{"id":239693430794,"title":"Meet Me at the Well: The Girls and Women of the Bible","handle":"meet-me-at-the-well-the-girls-and-women-of-the-bible","description":"\u003c!-- - - - - - - - ENTER AUTHOR\/ILLUSTRATOR INFO BELOW - - - - - - - --\u003e\n\u003cp\u003eBy: \u003ca href=\"https:\/\/www.charlesbridge.com\/pages\/jane-yolen\"\u003e Jane Yolen\u003c\/a\u003e and \u003ca href=\"https:\/\/www.charlesbridge.com\/pages\/barbara-diamond-goldin\"\u003eBarbara Diamond Goldin\u003c\/a\u003e \/ Illustrated by: \u003ca href=\"https:\/\/www.charlesbridge.com\/pages\/vali-mintzi\"\u003eVali Mintzi\u003c\/a\u003e\u003c\/p\u003e\n\u003c!-- - - - - - - - ENTER HEADING BELOW - - - - - - - --\u003e\n\u003ch3\u003eOld Testament stories center around men. Leaders, prophets, kings, and priests are all male. But hidden in the background are strong-willed, daring women.\u003c\/h3\u003e\n\u003c!-- - - - - - - - ENTER DESCRIPTION BELOW - - - - - - - --\u003e\n\u003cp\u003eJane Yolen and Barbara Diamond Goldin's masterful retellings pairs eloquent profiles with stunning art, answering one question: What makes these women heroes? From first woman, Eve, to Deborah the judge, to Queen Esther, savior of her people, females in the Hebrew bible are resourceful and courageous.\u003cbr\u003e\u003cbr\u003eEach chapter is devoted to a single story with text complemented by sidebars, known in Jewish tradition as \"midrashim,\" that pose questions, provide more information, and include nondenominational interpretations.\u003c\/p\u003e\n\u003c!-- - - - - - - - - - - - ENTER RECOMMENDATIONS BELOW - - - - - - - -- - - --\u003e\n\u003cdiv class=\"recommended-books\"\u003e\n\u003cp\u003e\u003cstrong\u003eIf you like this book, you’ll enjoy these:\u003c\/strong\u003e \u003cbr\u003e\u003ca href=\"https:\/\/www.charlesbridge.com\/products\/last-laughs-prehistoric-epitaphs\"\u003eLast Laughs: Prehistoric Epitaphs \u003c\/a\u003e \u003cbr\u003e\u003ca href=\"https:\/\/www.charlesbridge.com\/products\/last-laughs\"\u003eLast Laughs: Animal Epitaphs\u003c\/a\u003e \u003cbr\u003e\u003ca href=\"https:\/\/www.charlesbridge.com\/products\/the-language-of-angels\"\u003eThe Language of Angels\u003c\/a\u003e\u003c\/p\u003e\n\u003c\/div\u003e\n\u003c!-- - - - - - - - - - - - START OF TABS - - - - - - - -- - - --\u003e [TABS]\n\u003ch5\u003eLook Inside\u003c\/h5\u003e\n\u003cp\u003e\u003cimg class=\"cvr-border-gray\" style=\"display: block; margin-left: auto; margin-right: auto;\" src=\"https:\/\/cdn.shopify.com\/s\/files\/1\/0750\/0101\/files\/meet-me-at-the-well-spread.jpg?8824429112643133821\"\u003e\u003c!-- Please call pinit.js only once per page --\u003e\u003cscript type=\"text\/javascript\" async=\"\" defer data-pin-shape=\"round\" data-pin-height=\"32\" data-pin-hover=\"true\" src=\"\/\/assets.pinterest.com\/js\/pinit.js\"\u003e\u003c\/script\u003e\u003c\/p\u003e\n\u003c!-- - - - - - - - - - - - ENTER AUTHOR BIO BELOW - - - - - - - - - --\u003e\n\u003ch5\u003eAuthor \u0026amp; Illustrator\u003c\/h5\u003e\n\u003cp\u003e\u003cstrong\u003eJane Yolen, author\u003c\/strong\u003e\u003c\/p\u003e\n\u003cp\u003eJane Yolen is the award-winning author of more than three hundred children's books including \u003ci\u003eLast Laughs: Animal Epitaphs\u003c\/i\u003e, \u003ci\u003eBad Girls\u003c\/i\u003e (with Heidi E. Y. Stemple), \u003ci\u003eOwl Moon\u003c\/i\u003e (Penguin), and the How Do Dinosaurs . . . ? series (Scholastic). She currently lives in Western MA.\u003c\/p\u003e\n\u003cbr\u003e \u003cstrong\u003eBarbara Diamond Goldin, author\u003c\/strong\u003e\n\u003cp\u003eBarbara Diamond Goldin is the author of many picture books and story collections. She received the prestigious Sydney Taylor Body-of-Work Award in 1997. A former teacher and children's librarian, Barbara is now a library director in Western Massachusetts, and she also leads writing workshops and speaks about writing to school and library groups around the country.\u003c\/p\u003e\n\u003c!-- - - - - - - ENTER ILLUSTRATOR BIO BELOW - - - - - - - - - - - --\u003e \u003cbr\u003e\n\u003cp\u003e\u003cstrong\u003eVali Mintzi, illustrator\u003c\/strong\u003e\u003c\/p\u003e\n\u003cp\u003eVali Mintzi is an illustrator, graphic designer, and puppet-theater designer. She is the illustrator of \u003ci\u003eThe Girl With the Brave Heart: A Tale from Tehran\u003c\/i\u003e (Barefoot Books) as well as several children's books in Hebrew. She lives in Jerusalem with her architect partner and three daughters.\u003c\/p\u003e\n\u003c!-- - - - - - - - - ENTER AWARDS \u0026 HONORS BELOW - - - - - - - - --\u003e\n\u003ch5\u003eAwards \u0026amp; Honors\u003c\/h5\u003e\n\u003cul\u003e\n\u003cli\u003eComing soon!\u003c\/li\u003e\n\u003c\/ul\u003e\n\u003c!-- - - - - - - - - - ENTER REVIEWS BELOW - - - - - - - - - --\u003e\n\u003ch5\u003eEditorial Reviews\u003c\/h5\u003e\n\u003cblockquote\u003e\n\u003cp\u003e\u003ci\u003e\u003cimg src=\"https:\/\/cdn.shopify.com\/s\/files\/1\/0750\/0101\/files\/star-fade.gif?18127980511287865543\"\u003e \u003cstrong\u003eKirkus Reviews\u003c\/strong\u003e\u003c\/i\u003e, starred review\u003c\/p\u003e\n\u003cp\u003eTwo award-winning children's-book authors team up for a more modern, feminist take on stories of girls and women in the Hebrew Bible. In biblical times, wells were the centers of social life for teenage girls—where future husbands and thirsty animals might appear and news and gossip are traded. Via 14 stories that range from Eve, the first woman and mother, to Esther, who becomes savior and queen of her people, readers learn about these and other complicated subjects including marriage, motherhood, infertility, widowhood, and inheritance as well as female roles and experiences as judge, prophet, and leader. Each chapter offers a story overview identifying female heroism, as well as annotated sidebars anticipating readers' questions, followed by an \"Imagine\" segment in the character's voice by Goldin and a poem by Yolen. The authors demystify the concept of midrash—noncanonical exploration of or commentary on a story or text—empowering readers to consider their own searching examinations of the subjects presented. Most of the commentary is from Jewish sources, but some include commonalities with other faiths, particularly Christianity and Islam. While the presentation is a little staid, this book is solid, well-researched, well-organized, and especially appropriate for young people preparing for or celebrating coming-of-age rituals. A much-needed, thoughtful updating of Bible stories about women that functions as both storytelling experience and classic reference tome.\u003c\/p\u003e\n\u003c\/blockquote\u003e\n\u003cblockquote\u003e\n\u003cp\u003e\u003cem\u003e\u003cstrong\u003eSchool Library Journal\u003c\/strong\u003e\u003c\/em\u003e\u003c\/p\u003e\n\u003cp\u003eYolen and Goldin have collaborated on a text suitable for students’ first serious foray into Biblical analysis or midrash with a focus on women. (“Still we must never forget that even in the stories about men, there are women.”) Nine chapters discuss a total of 14 women and girls from the Hebrew Bible. A working familiarity with the stories of Eve, Rebecca, Deborah, Esther, etc. is assumed. The opening page of each chapter notes the relevant Biblical verses for reference, but Yolen and Goldin move right into retelling and commentary. Using the Jewish tradition of marginalia, they include sidebars anticipating readers’ questions, such as “So many men in the Bible have more than one wife—why?” They also discuss differing interpretations and additional insights held by Jewish tradition. Drawing connections among all three Abrahamic faiths, Yolen and Goldin often include references to Islamic practice and belief. However, the authors say little about the commonly held Islamic belief that Abraham was prepared to sacrifice his son Ishmael—not Isaac, as in Jewish and Christian tradition. Both authors present a more detailed imagining of the women’s stories at the conclusion of each chapter, Goldin in prose and Yolen in verse. Mintzi’s artwork, done in a variety of blues, oranges, browns, and reds, skillfully communicates the landscapes. VERDICT A solid source of study and reflection for libraries with religious patrons.\u003c\/p\u003e\n\u003c\/blockquote\u003e\n\u003cblockquote\u003e\n\u003cp\u003e\u003cem\u003e\u003cstrong\u003eBooklist\u003c\/strong\u003e\u003c\/em\u003e\u003c\/p\u003e\n\u003cp\u003eThat women are given the short shrift in the Hebrew Bible is no news, but as Yolen and Golden point out in their introduction, their stories have been more fully explored in Jewish midrash — defined in part as “a Jewish story that explains, clarifies, or elaborates” a Bible passage — and lately from a feminine perspective. The authors delve deeply into history and motivations in this collection of 14 biblical tales that highlight women, young and old, who have been imprinted on Western consciousness. First there is a recounting of the relevant story, with sidebars that explain terms and customs (e.g., the marriage of cousins or problematic issues such as the binding of Isaac). Following are short original works, including poems, that take readers inside the minds of the women. Each chapter features a lovely full-page piece of artwork. This organization, though somewhat clunky, nevertheless makes for an informative book. The authors don’t shy away from difficult subject matters — for instance, Naomi’s instructions to Ruth about enticing their kinsman Boaz. At the conclusion, readers are encouraged to come up with their own midrashim.\u003c\/p\u003e\n\u003c\/blockquote\u003e\n\u003cblockquote\u003e\n\u003cp\u003e\u003cem\u003e\u003cstrong\u003eBooklist\u003c\/strong\u003e\u003c\/em\u003e\u003c\/p\u003e\n\u003cp\u003eMost well-known Bible stories often seem to be all about the men. Set against this backdrop, the 14 women profiled in this book stand out for their wisdom, strength, and courage. Vali Mintzi’s colorful gouache illustrations are lovely, and as refreshing as water in a desert land. Featuring condensed Bible stories, imagined soliloquies, and poems to describe the inner life and motivations of these women, the resulting text is an interesting study in perspective. Yolen succeeds most with the personal poems and emphasis on story as folktale, but both authors provide a solid frame of reference for women in the history and culture of ancient times. The difficulty comes with the term midrash, which is commentary or attempted explanation of the scriptures referenced. It is not a term known by most non-Jewish readers of the Bible, and the placement of sidebars directly in the middle of the main text with frequent questioning is distracting. Featuring extensive source notes, they seem intended for a more scholarly approach. Indeed, the authors invite readers to speak or write their own midrashim, making this book perhaps a better fit for collections with an emphasis on Judaica.\u003c\/p\u003e\n\u003c\/blockquote\u003e\n\u003c!-- - - - - - - - - - - ENTER DOWNLOADABLES BELOW - - - - - - - - - - --\u003e\n\u003ch5\u003eDownloadables\u003c\/h5\u003e\n\u003cp style=\"text-align: left;\"\u003e\u003cimg alt=\"\" src=\"https:\/\/cdn.shopify.com\/s\/files\/1\/0750\/0101\/files\/meet-me-at-the-well.jpg?8824429112643133821\" style=\"display: block; float: none; margin-left: auto; margin-right: auto;\"\u003e\u003c\/p\u003e\n\u003cdiv class=\"btn-wrapper\"\u003e\u003ca href=\"https:\/\/cdn.shopify.com\/s\/files\/1\/0750\/0101\/files\/meet-me-at-the-well-hires.zip?9351276500875390300\" class=\"product-btn\"\u003eDownload the Cover\u003c\/a\u003e\u003c\/div\u003e\n\u003c!-- - - - - - - - - - - - ENTER DETAILS BELOW - - - - - - - - - - - --\u003e\n\u003ch5\u003eDetails\u003c\/h5\u003e\n\u003cp\u003e\u003cstrong\u003eHardcover\u003c\/strong\u003e \u003cbr\u003eISBN: \u003cspan\u003e978-1-58089-374-9\u003c\/span\u003e\u003c\/p\u003e\n\u003cp\u003e\u003cstrong\u003eE-book\u003c\/strong\u003e\u003cbr\u003eISBN: \u003cspan\u003e978-1-60734-927-3\u003c\/span\u003e EPUB\u003cbr\u003e ISBN: \u003cspan\u003e978-1-60734-646-3\u003c\/span\u003e PDF\u003cbr\u003e For information about purchasing E-books, \u003ca title=\"E-book\" href=\"http:\/\/charlesbridge.myshopify.com\/pages\/e-books\"\u003eclick here\u003c\/a\u003e.\u003c\/p\u003e\n\u003cp\u003eAges: 10+\u003cbr\u003ePage count: 112\u003cbr\u003e7 \u003csup\u003e1\u003c\/sup\u003e\/\u003csub\u003e2\u003c\/sub\u003e x 10\u003c\/p\u003e\n\u003cp\u003e\u003cb\u003eCorrelated to Common Core State Standards:\u003c\/b\u003e\u003cbr\u003eEnglish Language Arts-Literacy. Reading Literature. Grade 5. Standards 1-4, 10\u003cbr\u003eEnglish Language Arts-Literacy. Reading Literature. Grade 6. Standards 1-5, 10\u003c\/p\u003e\n[\/TABS]","published_at":"2017-10-23T13:40:34-04:00","created_at":"2017-10-23T13:43:05-04:00","vendor":"Charlesbridge","type":"Children's Book","tags":["Browse by Language_English","Browse by Subject_Diversity","Browse by Subject_History \u0026 Biography","Browse by Subject_Life Lessons \u0026 Skills","Browse by Subject_Social Studies\/Cultures","girl","judaica"],"price":1899,"price_min":1899,"price_max":1899,"available":true,"price_varies":false,"compare_at_price":null,"compare_at_price_min":0,"compare_at_price_max":0,"compare_at_price_varies":false,"variants":[{"id":808070381578,"title":"Default Title","option1":"Default Title","option2":null,"option3":null,"sku":"93749","requires_shipping":true,"taxable":true,"featured_image":null,"available":true,"name":"Meet Me at the Well: The Girls and Women of the Bible","public_title":null,"options":["Default Title"],"price":1899,"weight":680,"compare_at_price":null,"inventory_quantity":8,"inventory_management":"shopify","inventory_policy":"continue","barcode":"978-1-58089-374-9"}],"images":["\/\/cdn.shopify.com\/s\/files\/1\/0750\/0101\/products\/meet-me-at-the-well-cover.jpg?v=1570482932"],"featured_image":"\/\/cdn.shopify.com\/s\/files\/1\/0750\/0101\/products\/meet-me-at-the-well-cover.jpg?v=1570482932","options":["Title"],"media":[{"alt":null,"id":2474929291343,"position":1,"preview_image":{"aspect_ratio":0.756,"height":794,"width":600,"src":"https:\/\/cdn.shopify.com\/s\/files\/1\/0750\/0101\/products\/meet-me-at-the-well-cover.jpg?v=1570482898"},"aspect_ratio":0.756,"height":794,"media_type":"image","src":"https:\/\/cdn.shopify.com\/s\/files\/1\/0750\/0101\/products\/meet-me-at-the-well-cover.jpg?v=1570482898","width":600}],"content":"\u003c!-- - - - - - - - ENTER AUTHOR\/ILLUSTRATOR INFO BELOW - - - - - - - --\u003e\n\u003cp\u003eBy: \u003ca href=\"https:\/\/www.charlesbridge.com\/pages\/jane-yolen\"\u003e Jane Yolen\u003c\/a\u003e and \u003ca href=\"https:\/\/www.charlesbridge.com\/pages\/barbara-diamond-goldin\"\u003eBarbara Diamond Goldin\u003c\/a\u003e \/ Illustrated by: \u003ca href=\"https:\/\/www.charlesbridge.com\/pages\/vali-mintzi\"\u003eVali Mintzi\u003c\/a\u003e\u003c\/p\u003e\n\u003c!-- - - - - - - - ENTER HEADING BELOW - - - - - - - --\u003e\n\u003ch3\u003eOld Testament stories center around men. Leaders, prophets, kings, and priests are all male. But hidden in the background are strong-willed, daring women.\u003c\/h3\u003e\n\u003c!-- - - - - - - - ENTER DESCRIPTION BELOW - - - - - - - --\u003e\n\u003cp\u003eJane Yolen and Barbara Diamond Goldin's masterful retellings pairs eloquent profiles with stunning art, answering one question: What makes these women heroes? From first woman, Eve, to Deborah the judge, to Queen Esther, savior of her people, females in the Hebrew bible are resourceful and courageous.\u003cbr\u003e\u003cbr\u003eEach chapter is devoted to a single story with text complemented by sidebars, known in Jewish tradition as \"midrashim,\" that pose questions, provide more information, and include nondenominational interpretations.\u003c\/p\u003e\n\u003c!-- - - - - - - - - - - - ENTER RECOMMENDATIONS BELOW - - - - - - - -- - - --\u003e\n\u003cdiv class=\"recommended-books\"\u003e\n\u003cp\u003e\u003cstrong\u003eIf you like this book, you’ll enjoy these:\u003c\/strong\u003e \u003cbr\u003e\u003ca href=\"https:\/\/www.charlesbridge.com\/products\/last-laughs-prehistoric-epitaphs\"\u003eLast Laughs: Prehistoric Epitaphs \u003c\/a\u003e \u003cbr\u003e\u003ca href=\"https:\/\/www.charlesbridge.com\/products\/last-laughs\"\u003eLast Laughs: Animal Epitaphs\u003c\/a\u003e \u003cbr\u003e\u003ca href=\"https:\/\/www.charlesbridge.com\/products\/the-language-of-angels\"\u003eThe Language of Angels\u003c\/a\u003e\u003c\/p\u003e\n\u003c\/div\u003e\n\u003c!-- - - - - - - - - - - - START OF TABS - - - - - - - -- - - --\u003e [TABS]\n\u003ch5\u003eLook Inside\u003c\/h5\u003e\n\u003cp\u003e\u003cimg class=\"cvr-border-gray\" style=\"display: block; margin-left: auto; margin-right: auto;\" src=\"https:\/\/cdn.shopify.com\/s\/files\/1\/0750\/0101\/files\/meet-me-at-the-well-spread.jpg?8824429112643133821\"\u003e\u003c!-- Please call pinit.js only once per page --\u003e\u003cscript type=\"text\/javascript\" async=\"\" defer data-pin-shape=\"round\" data-pin-height=\"32\" data-pin-hover=\"true\" src=\"\/\/assets.pinterest.com\/js\/pinit.js\"\u003e\u003c\/script\u003e\u003c\/p\u003e\n\u003c!-- - - - - - - - - - - - ENTER AUTHOR BIO BELOW - - - - - - - - - --\u003e\n\u003ch5\u003eAuthor \u0026amp; Illustrator\u003c\/h5\u003e\n\u003cp\u003e\u003cstrong\u003eJane Yolen, author\u003c\/strong\u003e\u003c\/p\u003e\n\u003cp\u003eJane Yolen is the award-winning author of more than three hundred children's books including \u003ci\u003eLast Laughs: Animal Epitaphs\u003c\/i\u003e, \u003ci\u003eBad Girls\u003c\/i\u003e (with Heidi E. Y. Stemple), \u003ci\u003eOwl Moon\u003c\/i\u003e (Penguin), and the How Do Dinosaurs . . . ? series (Scholastic). She currently lives in Western MA.\u003c\/p\u003e\n\u003cbr\u003e \u003cstrong\u003eBarbara Diamond Goldin, author\u003c\/strong\u003e\n\u003cp\u003eBarbara Diamond Goldin is the author of many picture books and story collections. She received the prestigious Sydney Taylor Body-of-Work Award in 1997. A former teacher and children's librarian, Barbara is now a library director in Western Massachusetts, and she also leads writing workshops and speaks about writing to school and library groups around the country.\u003c\/p\u003e\n\u003c!-- - - - - - - ENTER ILLUSTRATOR BIO BELOW - - - - - - - - - - - --\u003e \u003cbr\u003e\n\u003cp\u003e\u003cstrong\u003eVali Mintzi, illustrator\u003c\/strong\u003e\u003c\/p\u003e\n\u003cp\u003eVali Mintzi is an illustrator, graphic designer, and puppet-theater designer. She is the illustrator of \u003ci\u003eThe Girl With the Brave Heart: A Tale from Tehran\u003c\/i\u003e (Barefoot Books) as well as several children's books in Hebrew. She lives in Jerusalem with her architect partner and three daughters.\u003c\/p\u003e\n\u003c!-- - - - - - - - - ENTER AWARDS \u0026 HONORS BELOW - - - - - - - - --\u003e\n\u003ch5\u003eAwards \u0026amp; Honors\u003c\/h5\u003e\n\u003cul\u003e\n\u003cli\u003eComing soon!\u003c\/li\u003e\n\u003c\/ul\u003e\n\u003c!-- - - - - - - - - - ENTER REVIEWS BELOW - - - - - - - - - --\u003e\n\u003ch5\u003eEditorial Reviews\u003c\/h5\u003e\n\u003cblockquote\u003e\n\u003cp\u003e\u003ci\u003e\u003cimg src=\"https:\/\/cdn.shopify.com\/s\/files\/1\/0750\/0101\/files\/star-fade.gif?18127980511287865543\"\u003e \u003cstrong\u003eKirkus Reviews\u003c\/strong\u003e\u003c\/i\u003e, starred review\u003c\/p\u003e\n\u003cp\u003eTwo award-winning children's-book authors team up for a more modern, feminist take on stories of girls and women in the Hebrew Bible. In biblical times, wells were the centers of social life for teenage girls—where future husbands and thirsty animals might appear and news and gossip are traded. Via 14 stories that range from Eve, the first woman and mother, to Esther, who becomes savior and queen of her people, readers learn about these and other complicated subjects including marriage, motherhood, infertility, widowhood, and inheritance as well as female roles and experiences as judge, prophet, and leader. Each chapter offers a story overview identifying female heroism, as well as annotated sidebars anticipating readers' questions, followed by an \"Imagine\" segment in the character's voice by Goldin and a poem by Yolen. The authors demystify the concept of midrash—noncanonical exploration of or commentary on a story or text—empowering readers to consider their own searching examinations of the subjects presented. Most of the commentary is from Jewish sources, but some include commonalities with other faiths, particularly Christianity and Islam. While the presentation is a little staid, this book is solid, well-researched, well-organized, and especially appropriate for young people preparing for or celebrating coming-of-age rituals. A much-needed, thoughtful updating of Bible stories about women that functions as both storytelling experience and classic reference tome.\u003c\/p\u003e\n\u003c\/blockquote\u003e\n\u003cblockquote\u003e\n\u003cp\u003e\u003cem\u003e\u003cstrong\u003eSchool Library Journal\u003c\/strong\u003e\u003c\/em\u003e\u003c\/p\u003e\n\u003cp\u003eYolen and Goldin have collaborated on a text suitable for students’ first serious foray into Biblical analysis or midrash with a focus on women. (“Still we must never forget that even in the stories about men, there are women.”) Nine chapters discuss a total of 14 women and girls from the Hebrew Bible. A working familiarity with the stories of Eve, Rebecca, Deborah, Esther, etc. is assumed. The opening page of each chapter notes the relevant Biblical verses for reference, but Yolen and Goldin move right into retelling and commentary. Using the Jewish tradition of marginalia, they include sidebars anticipating readers’ questions, such as “So many men in the Bible have more than one wife—why?” They also discuss differing interpretations and additional insights held by Jewish tradition. Drawing connections among all three Abrahamic faiths, Yolen and Goldin often include references to Islamic practice and belief. However, the authors say little about the commonly held Islamic belief that Abraham was prepared to sacrifice his son Ishmael—not Isaac, as in Jewish and Christian tradition. Both authors present a more detailed imagining of the women’s stories at the conclusion of each chapter, Goldin in prose and Yolen in verse. Mintzi’s artwork, done in a variety of blues, oranges, browns, and reds, skillfully communicates the landscapes. VERDICT A solid source of study and reflection for libraries with religious patrons.\u003c\/p\u003e\n\u003c\/blockquote\u003e\n\u003cblockquote\u003e\n\u003cp\u003e\u003cem\u003e\u003cstrong\u003eBooklist\u003c\/strong\u003e\u003c\/em\u003e\u003c\/p\u003e\n\u003cp\u003eThat women are given the short shrift in the Hebrew Bible is no news, but as Yolen and Golden point out in their introduction, their stories have been more fully explored in Jewish midrash — defined in part as “a Jewish story that explains, clarifies, or elaborates” a Bible passage — and lately from a feminine perspective. The authors delve deeply into history and motivations in this collection of 14 biblical tales that highlight women, young and old, who have been imprinted on Western consciousness. First there is a recounting of the relevant story, with sidebars that explain terms and customs (e.g., the marriage of cousins or problematic issues such as the binding of Isaac). Following are short original works, including poems, that take readers inside the minds of the women. Each chapter features a lovely full-page piece of artwork. This organization, though somewhat clunky, nevertheless makes for an informative book. The authors don’t shy away from difficult subject matters — for instance, Naomi’s instructions to Ruth about enticing their kinsman Boaz. At the conclusion, readers are encouraged to come up with their own midrashim.\u003c\/p\u003e\n\u003c\/blockquote\u003e\n\u003cblockquote\u003e\n\u003cp\u003e\u003cem\u003e\u003cstrong\u003eBooklist\u003c\/strong\u003e\u003c\/em\u003e\u003c\/p\u003e\n\u003cp\u003eMost well-known Bible stories often seem to be all about the men. Set against this backdrop, the 14 women profiled in this book stand out for their wisdom, strength, and courage. Vali Mintzi’s colorful gouache illustrations are lovely, and as refreshing as water in a desert land. Featuring condensed Bible stories, imagined soliloquies, and poems to describe the inner life and motivations of these women, the resulting text is an interesting study in perspective. Yolen succeeds most with the personal poems and emphasis on story as folktale, but both authors provide a solid frame of reference for women in the history and culture of ancient times. The difficulty comes with the term midrash, which is commentary or attempted explanation of the scriptures referenced. It is not a term known by most non-Jewish readers of the Bible, and the placement of sidebars directly in the middle of the main text with frequent questioning is distracting. Featuring extensive source notes, they seem intended for a more scholarly approach. Indeed, the authors invite readers to speak or write their own midrashim, making this book perhaps a better fit for collections with an emphasis on Judaica.\u003c\/p\u003e\n\u003c\/blockquote\u003e\n\u003c!-- - - - - - - - - - - ENTER DOWNLOADABLES BELOW - - - - - - - - - - --\u003e\n\u003ch5\u003eDownloadables\u003c\/h5\u003e\n\u003cp style=\"text-align: left;\"\u003e\u003cimg alt=\"\" src=\"https:\/\/cdn.shopify.com\/s\/files\/1\/0750\/0101\/files\/meet-me-at-the-well.jpg?8824429112643133821\" style=\"display: block; float: none; margin-left: auto; margin-right: auto;\"\u003e\u003c\/p\u003e\n\u003cdiv class=\"btn-wrapper\"\u003e\u003ca href=\"https:\/\/cdn.shopify.com\/s\/files\/1\/0750\/0101\/files\/meet-me-at-the-well-hires.zip?9351276500875390300\" class=\"product-btn\"\u003eDownload the Cover\u003c\/a\u003e\u003c\/div\u003e\n\u003c!-- - - - - - - - - - - - ENTER DETAILS BELOW - - - - - - - - - - - --\u003e\n\u003ch5\u003eDetails\u003c\/h5\u003e\n\u003cp\u003e\u003cstrong\u003eHardcover\u003c\/strong\u003e \u003cbr\u003eISBN: \u003cspan\u003e978-1-58089-374-9\u003c\/span\u003e\u003c\/p\u003e\n\u003cp\u003e\u003cstrong\u003eE-book\u003c\/strong\u003e\u003cbr\u003eISBN: \u003cspan\u003e978-1-60734-927-3\u003c\/span\u003e EPUB\u003cbr\u003e ISBN: \u003cspan\u003e978-1-60734-646-3\u003c\/span\u003e PDF\u003cbr\u003e For information about purchasing E-books, \u003ca title=\"E-book\" href=\"http:\/\/charlesbridge.myshopify.com\/pages\/e-books\"\u003eclick here\u003c\/a\u003e.\u003c\/p\u003e\n\u003cp\u003eAges: 10+\u003cbr\u003ePage count: 112\u003cbr\u003e7 \u003csup\u003e1\u003c\/sup\u003e\/\u003csub\u003e2\u003c\/sub\u003e x 10\u003c\/p\u003e\n\u003cp\u003e\u003cb\u003eCorrelated to Common Core State Standards:\u003c\/b\u003e\u003cbr\u003eEnglish Language Arts-Literacy. Reading Literature. Grade 5. Standards 1-4, 10\u003cbr\u003eEnglish Language Arts-Literacy. Reading Literature. Grade 6. Standards 1-5, 10\u003c\/p\u003e\n[\/TABS]"}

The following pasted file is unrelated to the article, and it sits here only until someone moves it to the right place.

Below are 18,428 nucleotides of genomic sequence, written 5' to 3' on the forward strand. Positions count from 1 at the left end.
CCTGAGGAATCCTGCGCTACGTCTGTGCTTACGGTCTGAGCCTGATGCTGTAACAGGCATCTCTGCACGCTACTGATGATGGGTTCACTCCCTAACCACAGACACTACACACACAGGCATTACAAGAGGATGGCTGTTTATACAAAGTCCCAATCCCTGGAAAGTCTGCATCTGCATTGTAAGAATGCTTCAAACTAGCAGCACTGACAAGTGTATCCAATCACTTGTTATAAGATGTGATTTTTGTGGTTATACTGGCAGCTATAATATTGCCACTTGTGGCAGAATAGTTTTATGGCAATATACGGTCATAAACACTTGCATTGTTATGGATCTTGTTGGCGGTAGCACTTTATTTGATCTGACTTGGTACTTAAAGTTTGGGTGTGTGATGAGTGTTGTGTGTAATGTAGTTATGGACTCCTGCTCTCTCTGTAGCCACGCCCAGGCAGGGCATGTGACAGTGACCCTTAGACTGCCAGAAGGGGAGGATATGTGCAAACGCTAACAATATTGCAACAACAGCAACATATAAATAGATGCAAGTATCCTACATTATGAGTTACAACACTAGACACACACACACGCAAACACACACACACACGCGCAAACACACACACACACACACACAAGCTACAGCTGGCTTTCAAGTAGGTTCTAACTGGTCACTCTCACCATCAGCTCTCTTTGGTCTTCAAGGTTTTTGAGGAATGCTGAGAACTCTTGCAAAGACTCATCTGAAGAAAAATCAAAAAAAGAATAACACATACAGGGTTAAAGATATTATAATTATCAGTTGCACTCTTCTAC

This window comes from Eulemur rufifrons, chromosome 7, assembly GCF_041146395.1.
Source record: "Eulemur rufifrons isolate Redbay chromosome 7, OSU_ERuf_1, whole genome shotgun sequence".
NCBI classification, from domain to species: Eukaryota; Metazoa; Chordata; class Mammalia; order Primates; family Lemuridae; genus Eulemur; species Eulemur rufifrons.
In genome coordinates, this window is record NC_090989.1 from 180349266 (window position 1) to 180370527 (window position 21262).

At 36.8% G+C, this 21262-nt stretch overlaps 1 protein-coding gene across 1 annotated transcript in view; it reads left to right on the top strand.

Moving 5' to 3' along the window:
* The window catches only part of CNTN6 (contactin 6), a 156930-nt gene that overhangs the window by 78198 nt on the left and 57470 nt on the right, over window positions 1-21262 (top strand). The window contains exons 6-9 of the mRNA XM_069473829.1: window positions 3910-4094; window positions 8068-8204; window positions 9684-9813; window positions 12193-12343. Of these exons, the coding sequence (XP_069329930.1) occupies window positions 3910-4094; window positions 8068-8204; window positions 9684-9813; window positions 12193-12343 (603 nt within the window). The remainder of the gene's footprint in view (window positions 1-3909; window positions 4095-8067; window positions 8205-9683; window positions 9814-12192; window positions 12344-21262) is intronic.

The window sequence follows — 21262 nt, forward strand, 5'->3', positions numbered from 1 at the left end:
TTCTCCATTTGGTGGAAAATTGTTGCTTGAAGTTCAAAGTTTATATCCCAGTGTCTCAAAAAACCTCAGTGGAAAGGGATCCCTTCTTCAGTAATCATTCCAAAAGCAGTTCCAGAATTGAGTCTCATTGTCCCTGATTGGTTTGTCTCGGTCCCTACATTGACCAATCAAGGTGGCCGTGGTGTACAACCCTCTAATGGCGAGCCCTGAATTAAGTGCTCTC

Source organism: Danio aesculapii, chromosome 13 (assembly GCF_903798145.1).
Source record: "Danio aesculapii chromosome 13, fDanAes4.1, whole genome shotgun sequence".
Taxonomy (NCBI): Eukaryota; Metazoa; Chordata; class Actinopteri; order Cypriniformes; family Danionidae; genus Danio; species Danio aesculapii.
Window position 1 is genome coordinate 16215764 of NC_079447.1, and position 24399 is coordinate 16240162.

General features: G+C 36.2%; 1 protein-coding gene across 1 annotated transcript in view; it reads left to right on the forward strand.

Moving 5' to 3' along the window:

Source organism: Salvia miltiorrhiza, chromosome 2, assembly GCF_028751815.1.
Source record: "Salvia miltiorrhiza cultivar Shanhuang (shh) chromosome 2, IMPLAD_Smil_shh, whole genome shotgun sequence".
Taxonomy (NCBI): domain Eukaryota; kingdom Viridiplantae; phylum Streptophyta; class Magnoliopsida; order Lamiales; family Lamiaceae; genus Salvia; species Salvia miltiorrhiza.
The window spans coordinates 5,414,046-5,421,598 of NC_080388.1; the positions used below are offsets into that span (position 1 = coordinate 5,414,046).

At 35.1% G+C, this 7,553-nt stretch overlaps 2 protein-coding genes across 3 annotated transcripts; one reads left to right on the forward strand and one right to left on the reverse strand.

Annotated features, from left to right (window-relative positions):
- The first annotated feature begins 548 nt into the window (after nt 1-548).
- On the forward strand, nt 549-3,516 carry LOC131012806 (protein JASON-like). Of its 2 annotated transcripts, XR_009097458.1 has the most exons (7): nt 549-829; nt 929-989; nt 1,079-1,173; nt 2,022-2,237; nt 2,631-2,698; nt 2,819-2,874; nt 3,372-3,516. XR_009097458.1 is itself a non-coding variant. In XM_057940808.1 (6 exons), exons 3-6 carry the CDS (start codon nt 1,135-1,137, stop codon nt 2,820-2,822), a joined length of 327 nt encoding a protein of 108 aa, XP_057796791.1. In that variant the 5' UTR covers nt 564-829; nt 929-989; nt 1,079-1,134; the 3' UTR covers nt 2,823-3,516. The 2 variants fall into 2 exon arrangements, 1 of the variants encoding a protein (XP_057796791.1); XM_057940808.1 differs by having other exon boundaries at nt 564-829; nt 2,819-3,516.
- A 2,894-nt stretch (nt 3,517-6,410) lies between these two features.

Meet Me at the Well: The Girls and Women of the Bible